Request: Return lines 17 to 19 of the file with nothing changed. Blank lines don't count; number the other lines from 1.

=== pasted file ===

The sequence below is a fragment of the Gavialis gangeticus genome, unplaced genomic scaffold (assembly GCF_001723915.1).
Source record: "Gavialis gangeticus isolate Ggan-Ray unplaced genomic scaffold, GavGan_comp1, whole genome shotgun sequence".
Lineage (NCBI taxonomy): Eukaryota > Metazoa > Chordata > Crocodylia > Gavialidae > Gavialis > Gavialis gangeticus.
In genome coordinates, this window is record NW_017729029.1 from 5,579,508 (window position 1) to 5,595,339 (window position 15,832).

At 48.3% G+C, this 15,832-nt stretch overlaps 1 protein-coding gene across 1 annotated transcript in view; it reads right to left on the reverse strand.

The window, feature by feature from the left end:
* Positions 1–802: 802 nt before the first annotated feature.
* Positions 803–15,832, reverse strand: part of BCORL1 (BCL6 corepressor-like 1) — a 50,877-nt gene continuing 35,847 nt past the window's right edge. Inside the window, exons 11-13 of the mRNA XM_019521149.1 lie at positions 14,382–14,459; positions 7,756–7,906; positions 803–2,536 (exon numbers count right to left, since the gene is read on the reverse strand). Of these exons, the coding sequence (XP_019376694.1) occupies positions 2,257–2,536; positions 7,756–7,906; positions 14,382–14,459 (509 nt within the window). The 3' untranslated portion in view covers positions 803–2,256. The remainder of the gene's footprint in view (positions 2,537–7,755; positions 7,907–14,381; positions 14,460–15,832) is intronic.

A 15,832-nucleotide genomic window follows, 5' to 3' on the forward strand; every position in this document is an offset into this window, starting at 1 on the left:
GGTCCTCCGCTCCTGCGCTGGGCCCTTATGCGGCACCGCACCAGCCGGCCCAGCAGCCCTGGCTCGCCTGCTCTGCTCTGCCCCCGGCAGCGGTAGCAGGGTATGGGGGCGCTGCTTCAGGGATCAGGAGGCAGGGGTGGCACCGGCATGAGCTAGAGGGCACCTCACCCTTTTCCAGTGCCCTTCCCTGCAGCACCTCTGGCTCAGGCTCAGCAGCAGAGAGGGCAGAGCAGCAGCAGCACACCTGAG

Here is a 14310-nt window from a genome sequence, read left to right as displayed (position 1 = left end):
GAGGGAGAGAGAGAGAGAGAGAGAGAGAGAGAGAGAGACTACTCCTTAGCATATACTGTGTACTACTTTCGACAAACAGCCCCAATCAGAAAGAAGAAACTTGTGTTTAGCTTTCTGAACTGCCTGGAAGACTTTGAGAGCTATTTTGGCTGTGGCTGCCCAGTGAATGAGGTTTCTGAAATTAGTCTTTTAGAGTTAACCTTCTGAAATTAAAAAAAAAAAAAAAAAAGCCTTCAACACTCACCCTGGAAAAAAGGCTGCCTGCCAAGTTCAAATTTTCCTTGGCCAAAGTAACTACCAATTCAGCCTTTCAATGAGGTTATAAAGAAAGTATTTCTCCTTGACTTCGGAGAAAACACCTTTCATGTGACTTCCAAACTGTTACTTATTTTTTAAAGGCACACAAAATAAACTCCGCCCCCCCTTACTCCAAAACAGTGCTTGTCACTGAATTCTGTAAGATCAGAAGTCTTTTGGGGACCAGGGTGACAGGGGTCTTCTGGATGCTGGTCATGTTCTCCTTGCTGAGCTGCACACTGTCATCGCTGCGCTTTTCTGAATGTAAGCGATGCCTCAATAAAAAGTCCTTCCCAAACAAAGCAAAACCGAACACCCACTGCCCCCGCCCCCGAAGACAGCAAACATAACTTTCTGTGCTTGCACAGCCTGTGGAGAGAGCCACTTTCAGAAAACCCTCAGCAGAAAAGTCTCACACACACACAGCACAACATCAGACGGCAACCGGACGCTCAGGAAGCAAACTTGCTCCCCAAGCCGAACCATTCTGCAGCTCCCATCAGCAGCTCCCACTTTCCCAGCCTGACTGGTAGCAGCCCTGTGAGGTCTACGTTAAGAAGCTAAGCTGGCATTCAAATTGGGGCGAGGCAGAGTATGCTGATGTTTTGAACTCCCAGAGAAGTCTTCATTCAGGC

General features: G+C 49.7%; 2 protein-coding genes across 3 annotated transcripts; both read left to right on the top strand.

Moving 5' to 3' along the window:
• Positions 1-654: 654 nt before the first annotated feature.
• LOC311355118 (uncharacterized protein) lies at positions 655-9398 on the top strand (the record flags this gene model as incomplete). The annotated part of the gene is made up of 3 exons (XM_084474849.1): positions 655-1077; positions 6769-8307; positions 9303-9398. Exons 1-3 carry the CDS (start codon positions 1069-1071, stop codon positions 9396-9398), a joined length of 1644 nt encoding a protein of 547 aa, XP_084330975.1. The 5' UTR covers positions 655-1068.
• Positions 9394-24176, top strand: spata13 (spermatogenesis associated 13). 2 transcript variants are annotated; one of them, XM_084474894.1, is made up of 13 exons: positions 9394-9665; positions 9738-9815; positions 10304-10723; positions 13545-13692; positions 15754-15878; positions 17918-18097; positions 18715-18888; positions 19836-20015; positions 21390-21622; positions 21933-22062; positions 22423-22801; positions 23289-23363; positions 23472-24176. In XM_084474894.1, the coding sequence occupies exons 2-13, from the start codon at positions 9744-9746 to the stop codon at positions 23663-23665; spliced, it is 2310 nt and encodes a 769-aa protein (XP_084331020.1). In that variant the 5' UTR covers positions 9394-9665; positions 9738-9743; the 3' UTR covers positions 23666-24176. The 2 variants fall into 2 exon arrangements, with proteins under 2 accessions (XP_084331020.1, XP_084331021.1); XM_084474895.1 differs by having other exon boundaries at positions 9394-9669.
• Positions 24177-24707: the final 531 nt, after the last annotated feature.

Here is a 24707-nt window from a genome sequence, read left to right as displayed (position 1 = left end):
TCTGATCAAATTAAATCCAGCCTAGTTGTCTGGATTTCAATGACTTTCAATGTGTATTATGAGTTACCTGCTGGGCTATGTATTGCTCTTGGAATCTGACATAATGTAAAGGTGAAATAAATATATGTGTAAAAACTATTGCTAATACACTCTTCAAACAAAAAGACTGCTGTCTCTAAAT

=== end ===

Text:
• Positions 9394-24176, top strand: spata13 (spermatogenesis associated 13). 2 transcript variants are annotated; one of them, XM_084474894.1, is made up of 13 exons: positions 9394-9665; positions 9738-9815; positions 10304-10723; positions 13545-13692; positions 15754-15878; positions 17918-18097; positions 18715-18888; positions 19836-20015; positions 21390-21622; positions 21933-22062; positions 22423-22801; positions 23289-23363; positions 23472-24176. In XM_084474894.1, the coding sequence occupies exons 2-13, from the start codon at positions 9744-9746 to the stop codon at positions 23663-23665; spliced, it is 2310 nt and encodes a 769-aa protein (XP_084331020.1). In that variant the 5' UTR covers positions 9394-9665; positions 9738-9743; the 3' UTR covers positions 23666-24176. The 2 variants fall into 2 exon arrangements, with proteins under 2 accessions (XP_084331020.1, XP_084331021.1); XM_084474895.1 differs by having other exon boundaries at positions 9394-9669.
• Positions 24177-24707: the final 531 nt, after the last annotated feature.

Here is a 24707-nt window from a genome sequence, read left to right as displayed (position 1 = left end):